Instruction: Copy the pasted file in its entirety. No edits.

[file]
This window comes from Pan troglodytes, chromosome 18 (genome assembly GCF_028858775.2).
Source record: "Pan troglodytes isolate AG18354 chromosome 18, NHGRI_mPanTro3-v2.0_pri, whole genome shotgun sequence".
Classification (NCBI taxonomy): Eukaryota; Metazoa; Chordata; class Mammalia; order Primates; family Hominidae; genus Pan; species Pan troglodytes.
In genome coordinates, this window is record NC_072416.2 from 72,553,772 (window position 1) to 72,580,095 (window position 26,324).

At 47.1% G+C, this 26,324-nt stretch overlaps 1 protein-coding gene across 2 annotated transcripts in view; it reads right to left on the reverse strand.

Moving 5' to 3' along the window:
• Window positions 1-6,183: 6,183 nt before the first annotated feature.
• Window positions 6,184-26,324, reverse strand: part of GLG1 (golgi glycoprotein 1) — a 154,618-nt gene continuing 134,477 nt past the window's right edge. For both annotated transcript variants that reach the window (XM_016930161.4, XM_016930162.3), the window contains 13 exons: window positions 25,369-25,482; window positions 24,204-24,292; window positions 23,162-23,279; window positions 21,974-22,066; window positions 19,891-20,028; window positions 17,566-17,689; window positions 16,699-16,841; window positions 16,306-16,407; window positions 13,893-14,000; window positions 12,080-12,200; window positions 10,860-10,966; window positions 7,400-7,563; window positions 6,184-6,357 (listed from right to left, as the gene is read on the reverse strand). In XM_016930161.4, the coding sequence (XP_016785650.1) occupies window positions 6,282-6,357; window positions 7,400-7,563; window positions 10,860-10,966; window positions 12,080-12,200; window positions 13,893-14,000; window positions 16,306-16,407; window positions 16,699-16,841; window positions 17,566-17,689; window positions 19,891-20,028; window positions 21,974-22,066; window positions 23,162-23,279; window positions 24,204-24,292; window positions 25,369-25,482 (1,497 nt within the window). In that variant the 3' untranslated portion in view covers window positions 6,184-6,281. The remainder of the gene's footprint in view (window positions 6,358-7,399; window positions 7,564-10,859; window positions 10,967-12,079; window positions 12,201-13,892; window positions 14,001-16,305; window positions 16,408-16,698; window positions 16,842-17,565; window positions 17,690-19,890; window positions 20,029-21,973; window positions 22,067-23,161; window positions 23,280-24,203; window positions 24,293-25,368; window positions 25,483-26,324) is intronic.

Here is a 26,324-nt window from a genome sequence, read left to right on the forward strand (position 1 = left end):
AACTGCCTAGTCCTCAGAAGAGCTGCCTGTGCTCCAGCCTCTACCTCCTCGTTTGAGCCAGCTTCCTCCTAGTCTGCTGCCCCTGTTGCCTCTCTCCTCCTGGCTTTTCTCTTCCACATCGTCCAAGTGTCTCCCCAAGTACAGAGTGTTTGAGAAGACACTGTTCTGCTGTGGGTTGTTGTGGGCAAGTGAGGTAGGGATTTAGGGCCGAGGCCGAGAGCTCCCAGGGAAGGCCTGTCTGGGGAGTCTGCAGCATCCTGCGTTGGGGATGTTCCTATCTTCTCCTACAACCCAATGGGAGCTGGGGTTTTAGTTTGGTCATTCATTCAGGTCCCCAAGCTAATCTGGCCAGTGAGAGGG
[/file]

This window comes from Pan troglodytes, chromosome 18 (genome assembly GCF_028858775.2).
Source record: "Pan troglodytes isolate AG18354 chromosome 18, NHGRI_mPanTro3-v2.0_pri, whole genome shotgun sequence".
Classification (NCBI taxonomy): Eukaryota; Metazoa; Chordata; class Mammalia; order Primates; family Hominidae; genus Pan; species Pan troglodytes.
In genome coordinates, this window is record NC_072416.2 from 72,553,772 (window position 1) to 72,580,095 (window position 26,324).

At 47.1% G+C, this 26,324-nt stretch overlaps 1 protein-coding gene across 2 annotated transcripts in view; it reads right to left on the reverse strand.

Moving 5' to 3' along the window:
• Window positions 1-6,183: 6,183 nt before the first annotated feature.
• Window positions 6,184-26,324, reverse strand: part of GLG1 (golgi glycoprotein 1) — a 154,618-nt gene continuing 134,477 nt past the window's right edge. For both annotated transcript variants that reach the window (XM_016930161.4, XM_016930162.3), the window contains 13 exons: window positions 25,369-25,482; window positions 24,204-24,292; window positions 23,162-23,279; window positions 21,974-22,066; window positions 19,891-20,028; window positions 17,566-17,689; window positions 16,699-16,841; window positions 16,306-16,407; window positions 13,893-14,000; window positions 12,080-12,200; window positions 10,860-10,966; window positions 7,400-7,563; window positions 6,184-6,357 (listed from right to left, as the gene is read on the reverse strand). In XM_016930161.4, the coding sequence (XP_016785650.1) occupies window positions 6,282-6,357; window positions 7,400-7,563; window positions 10,860-10,966; window positions 12,080-12,200; window positions 13,893-14,000; window positions 16,306-16,407; window positions 16,699-16,841; window positions 17,566-17,689; window positions 19,891-20,028; window positions 21,974-22,066; window positions 23,162-23,279; window positions 24,204-24,292; window positions 25,369-25,482 (1,497 nt within the window). In that variant the 3' untranslated portion in view covers window positions 6,184-6,281. The remainder of the gene's footprint in view (window positions 6,358-7,399; window positions 7,564-10,859; window positions 10,967-12,079; window positions 12,201-13,892; window positions 14,001-16,305; window positions 16,408-16,698; window positions 16,842-17,565; window positions 17,690-19,890; window positions 20,029-21,973; window positions 22,067-23,161; window positions 23,280-24,203; window positions 24,293-25,368; window positions 25,483-26,324) is intronic.

Here is a 26,324-nt window from a genome sequence, read left to right on the forward strand (position 1 = left end):
AACTGCCTAGTCCTCAGAAGAGCTGCCTGTGCTCCAGCCTCTACCTCCTCGTTTGAGCCAGCTTCCTCCTAGTCTGCTGCCCCTGTTGCCTCTCTCCTCCTGGCTTTTCTCTTCCACATCGTCCAAGTGTCTCCCCAAGTACAGAGTGTTTGAGAAGACACTGTTCTGCTGTGGGTTGTTGTGGGCAAGTGAGGTAGGGATTTAGGGCCGAGGCCGAGAGCTCCCAGGGAAGGCCTGTCTGGGGAGTCTGCAGCATCCTGCGTTGGGGATGTTCCTATCTTCTCCTACAACCCAATGGGAGCTGGGGTTTTAGTTTGGTCATTCATTCAGGTCCCCAAGCTAATCTGGCCAGTGAGAGGG